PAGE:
, Volume 16, Issue 4, pp 350-365

Multimedia Archiving of Technological Change in a Traditional Creative Industry: A Case Study of the Dhokra Artisans of Bankura, West Bengal

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Abstract:

Many recent studies of technological change have focussed on the implementation of computer-based high technology systems. The research described here deals with the introduction of a new but ‘low’ technology into an ancient craft tradition in India. The paper describes a project to capture and archive aspects of the tacit knowledge content of the traditional cire perdue brass foundry (Dhokra) craft of Bikna village, near Bankura, West Bengal. The research involved collaboration between the Indian National Institute for Science, Technology and Development Studies (NISTADS) and School of Art, Media and Design, University of Wales, Newport, UK in the context of the EU-India Cross-Cultural Innovation Network Project. NISTADS were proposing to introduce a new fuel-efficient furnace technology in place of the traditional form used in Bikna. It was expected that the introduction of the new furnace would catalyse major changes in the entire dhokra craft at Bikna. What was not anticipated, however, was the speed and extent of this change, to the extent that the old traditional way of doing things was changed within the space of a few months. A Multimedia record of the craft and the process was developed. These technologies make it possible to develop adequate representations of skilled performance mediated by the craftsman him- or herself. Particularly valuable in this respect is the capacity of multimedia systems to use a full range of modalities of description, including video, sound, still image, conventional text and technical diagrams. This enables the presentation of very complex information in a variety of formats and contexts. The context and process of developing this knowledge archive are described.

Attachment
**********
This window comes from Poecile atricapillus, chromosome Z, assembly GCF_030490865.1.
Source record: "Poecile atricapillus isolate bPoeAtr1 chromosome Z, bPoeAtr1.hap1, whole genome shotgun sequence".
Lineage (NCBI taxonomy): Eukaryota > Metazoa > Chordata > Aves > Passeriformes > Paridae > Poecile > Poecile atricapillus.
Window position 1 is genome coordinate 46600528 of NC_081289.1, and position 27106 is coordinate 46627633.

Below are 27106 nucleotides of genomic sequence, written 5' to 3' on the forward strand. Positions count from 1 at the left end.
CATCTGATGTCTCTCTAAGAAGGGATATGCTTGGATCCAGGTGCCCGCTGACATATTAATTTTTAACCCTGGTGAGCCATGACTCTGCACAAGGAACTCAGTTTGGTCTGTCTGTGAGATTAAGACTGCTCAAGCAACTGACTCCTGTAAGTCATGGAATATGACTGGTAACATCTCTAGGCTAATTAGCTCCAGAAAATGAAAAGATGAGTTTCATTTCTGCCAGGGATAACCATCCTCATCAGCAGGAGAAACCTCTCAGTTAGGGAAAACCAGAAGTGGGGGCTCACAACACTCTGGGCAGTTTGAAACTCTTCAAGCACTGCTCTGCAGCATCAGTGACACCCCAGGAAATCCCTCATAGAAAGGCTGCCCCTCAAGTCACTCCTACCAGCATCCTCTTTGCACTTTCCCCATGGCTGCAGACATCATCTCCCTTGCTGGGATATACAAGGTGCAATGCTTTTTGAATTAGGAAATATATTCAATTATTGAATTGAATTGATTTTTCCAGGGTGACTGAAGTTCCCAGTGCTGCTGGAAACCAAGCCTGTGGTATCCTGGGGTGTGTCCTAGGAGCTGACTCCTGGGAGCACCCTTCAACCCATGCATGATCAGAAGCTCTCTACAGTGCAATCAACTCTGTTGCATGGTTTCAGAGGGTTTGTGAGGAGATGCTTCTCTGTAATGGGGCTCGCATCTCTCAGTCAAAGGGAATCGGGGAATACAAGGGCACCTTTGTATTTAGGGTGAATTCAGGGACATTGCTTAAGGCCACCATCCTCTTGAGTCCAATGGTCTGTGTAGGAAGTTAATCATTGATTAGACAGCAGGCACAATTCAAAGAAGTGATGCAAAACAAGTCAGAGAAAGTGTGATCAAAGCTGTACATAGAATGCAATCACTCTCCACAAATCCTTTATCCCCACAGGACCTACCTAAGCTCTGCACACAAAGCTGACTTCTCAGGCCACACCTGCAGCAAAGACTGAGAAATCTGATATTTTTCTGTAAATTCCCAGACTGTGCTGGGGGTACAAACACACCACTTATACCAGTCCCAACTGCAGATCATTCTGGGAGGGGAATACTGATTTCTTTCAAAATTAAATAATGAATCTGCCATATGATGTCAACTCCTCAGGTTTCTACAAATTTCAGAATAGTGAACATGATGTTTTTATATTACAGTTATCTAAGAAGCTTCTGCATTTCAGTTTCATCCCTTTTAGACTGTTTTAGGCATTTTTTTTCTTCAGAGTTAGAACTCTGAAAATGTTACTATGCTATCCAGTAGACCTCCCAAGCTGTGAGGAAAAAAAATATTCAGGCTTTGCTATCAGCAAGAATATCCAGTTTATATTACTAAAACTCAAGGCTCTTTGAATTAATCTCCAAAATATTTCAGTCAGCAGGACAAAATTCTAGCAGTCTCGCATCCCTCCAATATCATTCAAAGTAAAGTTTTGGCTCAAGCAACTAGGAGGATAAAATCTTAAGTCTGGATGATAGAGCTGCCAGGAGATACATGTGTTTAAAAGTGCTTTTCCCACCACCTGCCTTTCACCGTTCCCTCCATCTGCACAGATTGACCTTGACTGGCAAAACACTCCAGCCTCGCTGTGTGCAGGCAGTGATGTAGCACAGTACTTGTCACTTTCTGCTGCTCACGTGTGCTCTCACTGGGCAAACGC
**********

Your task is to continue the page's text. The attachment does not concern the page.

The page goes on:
Correspondence and offprint requests to: David Smith, Head of Research and Enterprise, School of Art, Media and Design, University of Wales College, Newport, PO Box 179, Newport NP18 3YG, UK. Email: david.smith@newport.ac.uk